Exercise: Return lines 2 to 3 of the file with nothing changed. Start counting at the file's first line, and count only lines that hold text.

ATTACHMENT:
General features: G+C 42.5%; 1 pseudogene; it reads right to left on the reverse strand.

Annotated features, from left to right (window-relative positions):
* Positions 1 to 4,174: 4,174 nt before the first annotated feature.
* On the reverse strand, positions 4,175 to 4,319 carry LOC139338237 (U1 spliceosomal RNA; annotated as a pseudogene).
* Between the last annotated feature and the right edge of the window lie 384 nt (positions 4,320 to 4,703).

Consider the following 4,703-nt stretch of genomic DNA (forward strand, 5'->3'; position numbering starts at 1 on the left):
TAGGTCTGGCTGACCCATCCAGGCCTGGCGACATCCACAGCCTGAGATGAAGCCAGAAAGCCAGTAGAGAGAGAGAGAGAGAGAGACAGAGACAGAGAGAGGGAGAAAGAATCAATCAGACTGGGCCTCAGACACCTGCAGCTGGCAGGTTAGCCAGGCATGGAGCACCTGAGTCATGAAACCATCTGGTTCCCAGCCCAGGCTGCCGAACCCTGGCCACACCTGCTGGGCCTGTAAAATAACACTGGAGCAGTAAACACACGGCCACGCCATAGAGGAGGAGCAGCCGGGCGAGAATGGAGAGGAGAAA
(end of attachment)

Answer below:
Annotated features, from left to right (window-relative positions):
* Positions 1 to 4,174: 4,174 nt before the first annotated feature.